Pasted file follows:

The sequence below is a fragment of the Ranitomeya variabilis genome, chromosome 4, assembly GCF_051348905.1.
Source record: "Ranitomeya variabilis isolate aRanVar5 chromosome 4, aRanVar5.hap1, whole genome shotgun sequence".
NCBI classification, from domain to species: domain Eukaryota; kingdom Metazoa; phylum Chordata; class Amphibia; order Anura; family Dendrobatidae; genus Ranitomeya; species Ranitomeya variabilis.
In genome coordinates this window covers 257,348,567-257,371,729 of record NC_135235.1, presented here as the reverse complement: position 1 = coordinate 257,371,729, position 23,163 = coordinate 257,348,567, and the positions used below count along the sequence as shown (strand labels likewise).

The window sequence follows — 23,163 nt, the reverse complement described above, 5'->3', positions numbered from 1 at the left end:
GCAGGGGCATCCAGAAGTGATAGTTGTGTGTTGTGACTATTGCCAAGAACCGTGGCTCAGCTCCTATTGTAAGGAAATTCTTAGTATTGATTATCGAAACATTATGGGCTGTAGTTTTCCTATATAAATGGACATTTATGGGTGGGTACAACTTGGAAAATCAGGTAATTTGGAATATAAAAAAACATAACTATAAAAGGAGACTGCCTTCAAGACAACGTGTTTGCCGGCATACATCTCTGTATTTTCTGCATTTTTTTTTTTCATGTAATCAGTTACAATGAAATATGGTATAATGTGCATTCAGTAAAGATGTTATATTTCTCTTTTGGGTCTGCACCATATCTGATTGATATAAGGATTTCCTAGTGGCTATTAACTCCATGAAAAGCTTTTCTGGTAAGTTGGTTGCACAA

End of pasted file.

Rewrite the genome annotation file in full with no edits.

The sequence below is a fragment of the Ranitomeya variabilis genome, chromosome 4, assembly GCF_051348905.1.
Source record: "Ranitomeya variabilis isolate aRanVar5 chromosome 4, aRanVar5.hap1, whole genome shotgun sequence".
NCBI classification, from domain to species: domain Eukaryota; kingdom Metazoa; phylum Chordata; class Amphibia; order Anura; family Dendrobatidae; genus Ranitomeya; species Ranitomeya variabilis.
In genome coordinates this window covers 257,348,567-257,371,729 of record NC_135235.1, presented here as the reverse complement: position 1 = coordinate 257,371,729, position 23,163 = coordinate 257,348,567, and the positions used below count along the sequence as shown (strand labels likewise).

The window sequence follows — 23,163 nt, the reverse complement described above, 5'->3', positions numbered from 1 at the left end:
GCAGGGGCATCCAGAAGTGATAGTTGTGTGTTGTGACTATTGCCAAGAACCGTGGCTCAGCTCCTATTGTAAGGAAATTCTTAGTATTGATTATCGAAACATTATGGGCTGTAGTTTTCCTATATAAATGGACATTTATGGGTGGGTACAACTTGGAAAATCAGGTAATTTGGAATATAAAAAAACATAACTATAAAAGGAGACTGCCTTCAAGACAACGTGTTTGCCGGCATACATCTCTGTATTTTCTGCATTTTTTTTTTTCATGTAATCAGTTACAATGAAATATGGTATAATGTGCATTCAGTAAAGATGTTATATTTCTCTTTTGGGTCTGCACCATATCTGATTGATATAAGGATTTCCTAGTGGCTATTAACTCCATGAAAAGCTTTTCTGGTAAGTTGGTTGCACAA